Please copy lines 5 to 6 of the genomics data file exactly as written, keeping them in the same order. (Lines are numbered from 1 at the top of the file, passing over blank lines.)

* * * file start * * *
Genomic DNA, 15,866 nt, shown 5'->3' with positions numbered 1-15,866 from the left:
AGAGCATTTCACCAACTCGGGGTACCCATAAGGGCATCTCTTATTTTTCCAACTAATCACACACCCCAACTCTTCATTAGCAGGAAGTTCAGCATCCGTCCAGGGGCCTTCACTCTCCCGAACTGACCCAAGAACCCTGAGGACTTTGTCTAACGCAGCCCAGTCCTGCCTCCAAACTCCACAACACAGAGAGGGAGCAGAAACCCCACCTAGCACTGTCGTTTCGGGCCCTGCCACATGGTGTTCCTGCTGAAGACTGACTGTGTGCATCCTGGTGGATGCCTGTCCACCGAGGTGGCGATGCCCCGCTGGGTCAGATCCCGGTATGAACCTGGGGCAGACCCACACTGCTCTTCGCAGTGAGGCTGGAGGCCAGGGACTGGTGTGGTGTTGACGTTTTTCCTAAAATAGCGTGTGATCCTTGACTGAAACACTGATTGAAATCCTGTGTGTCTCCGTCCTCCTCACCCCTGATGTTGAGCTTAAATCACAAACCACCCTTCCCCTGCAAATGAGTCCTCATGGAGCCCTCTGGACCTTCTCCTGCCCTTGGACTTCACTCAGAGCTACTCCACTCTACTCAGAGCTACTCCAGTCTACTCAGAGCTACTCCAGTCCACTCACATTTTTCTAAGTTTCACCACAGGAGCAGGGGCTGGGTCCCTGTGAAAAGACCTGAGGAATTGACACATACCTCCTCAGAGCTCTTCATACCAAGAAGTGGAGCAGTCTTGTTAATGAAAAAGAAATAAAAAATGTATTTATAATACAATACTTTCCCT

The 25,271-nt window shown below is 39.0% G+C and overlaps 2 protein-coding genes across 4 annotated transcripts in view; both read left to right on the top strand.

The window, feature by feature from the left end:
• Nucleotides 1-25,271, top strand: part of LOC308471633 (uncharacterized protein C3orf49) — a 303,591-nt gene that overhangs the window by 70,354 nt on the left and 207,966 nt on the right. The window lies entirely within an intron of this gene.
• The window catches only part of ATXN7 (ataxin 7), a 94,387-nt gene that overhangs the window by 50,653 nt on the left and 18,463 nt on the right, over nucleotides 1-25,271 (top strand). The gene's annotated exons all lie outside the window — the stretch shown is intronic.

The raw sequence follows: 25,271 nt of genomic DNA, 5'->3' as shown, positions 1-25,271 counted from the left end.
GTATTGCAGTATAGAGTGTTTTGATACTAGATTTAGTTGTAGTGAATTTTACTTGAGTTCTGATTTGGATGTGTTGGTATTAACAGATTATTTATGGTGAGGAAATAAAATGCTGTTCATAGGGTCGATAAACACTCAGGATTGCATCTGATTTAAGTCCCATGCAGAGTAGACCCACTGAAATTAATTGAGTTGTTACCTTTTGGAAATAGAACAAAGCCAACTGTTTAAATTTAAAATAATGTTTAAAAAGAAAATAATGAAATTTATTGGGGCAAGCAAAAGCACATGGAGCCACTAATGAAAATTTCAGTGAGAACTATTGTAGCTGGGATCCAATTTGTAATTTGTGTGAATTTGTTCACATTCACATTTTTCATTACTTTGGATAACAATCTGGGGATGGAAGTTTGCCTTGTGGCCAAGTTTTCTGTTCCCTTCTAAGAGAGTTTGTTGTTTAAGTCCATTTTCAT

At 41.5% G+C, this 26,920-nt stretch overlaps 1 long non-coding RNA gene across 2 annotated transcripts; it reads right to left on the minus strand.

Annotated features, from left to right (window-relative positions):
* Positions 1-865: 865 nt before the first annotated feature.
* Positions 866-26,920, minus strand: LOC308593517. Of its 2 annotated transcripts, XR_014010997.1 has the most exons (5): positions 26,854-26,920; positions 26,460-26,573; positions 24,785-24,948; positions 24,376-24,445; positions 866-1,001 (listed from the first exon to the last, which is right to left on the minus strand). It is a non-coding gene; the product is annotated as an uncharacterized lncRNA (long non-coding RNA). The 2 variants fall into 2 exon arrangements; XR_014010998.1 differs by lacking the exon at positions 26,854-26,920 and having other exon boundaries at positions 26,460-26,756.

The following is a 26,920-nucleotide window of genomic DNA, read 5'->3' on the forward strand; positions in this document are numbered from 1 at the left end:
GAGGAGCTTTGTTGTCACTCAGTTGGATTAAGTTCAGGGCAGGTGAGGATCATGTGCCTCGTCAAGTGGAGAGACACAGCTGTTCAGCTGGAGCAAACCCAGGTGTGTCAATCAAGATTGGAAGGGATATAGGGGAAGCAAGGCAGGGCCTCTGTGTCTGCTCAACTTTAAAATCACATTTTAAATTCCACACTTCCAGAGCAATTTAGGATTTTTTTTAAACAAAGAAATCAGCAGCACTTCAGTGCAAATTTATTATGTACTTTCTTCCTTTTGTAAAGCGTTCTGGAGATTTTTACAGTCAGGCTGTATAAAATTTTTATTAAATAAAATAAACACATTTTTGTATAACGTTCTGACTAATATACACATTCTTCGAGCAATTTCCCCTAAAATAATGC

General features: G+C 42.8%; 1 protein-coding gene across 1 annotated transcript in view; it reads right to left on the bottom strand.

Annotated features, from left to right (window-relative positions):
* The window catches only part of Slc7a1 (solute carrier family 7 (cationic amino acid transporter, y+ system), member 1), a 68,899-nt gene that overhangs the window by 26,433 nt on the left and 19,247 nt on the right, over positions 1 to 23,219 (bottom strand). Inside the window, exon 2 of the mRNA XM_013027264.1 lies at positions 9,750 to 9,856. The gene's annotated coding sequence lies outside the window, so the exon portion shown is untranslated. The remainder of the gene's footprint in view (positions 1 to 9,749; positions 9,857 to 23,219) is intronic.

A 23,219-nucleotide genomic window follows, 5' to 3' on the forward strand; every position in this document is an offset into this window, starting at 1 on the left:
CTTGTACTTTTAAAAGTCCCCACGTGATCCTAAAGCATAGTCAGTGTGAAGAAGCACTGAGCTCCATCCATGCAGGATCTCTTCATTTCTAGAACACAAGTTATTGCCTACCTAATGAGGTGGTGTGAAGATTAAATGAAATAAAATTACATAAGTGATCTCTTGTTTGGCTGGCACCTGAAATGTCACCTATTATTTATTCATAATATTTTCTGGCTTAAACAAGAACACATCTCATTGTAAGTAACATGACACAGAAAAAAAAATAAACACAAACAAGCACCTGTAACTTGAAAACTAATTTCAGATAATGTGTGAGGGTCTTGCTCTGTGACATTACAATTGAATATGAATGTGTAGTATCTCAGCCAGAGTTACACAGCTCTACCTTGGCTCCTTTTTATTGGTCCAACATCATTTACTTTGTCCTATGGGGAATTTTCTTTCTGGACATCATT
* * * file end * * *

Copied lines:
• Nucleotides 1-25,271, top strand: part of LOC308471633 (uncharacterized protein C3orf49) — a 303,591-nt gene that overhangs the window by 70,354 nt on the left and 207,966 nt on the right. The window lies entirely within an intron of this gene.
• The window catches only part of ATXN7 (ataxin 7), a 94,387-nt gene that overhangs the window by 50,653 nt on the left and 18,463 nt on the right, over nucleotides 1-25,271 (top strand). The gene's annotated exons all lie outside the window — the stretch shown is intronic.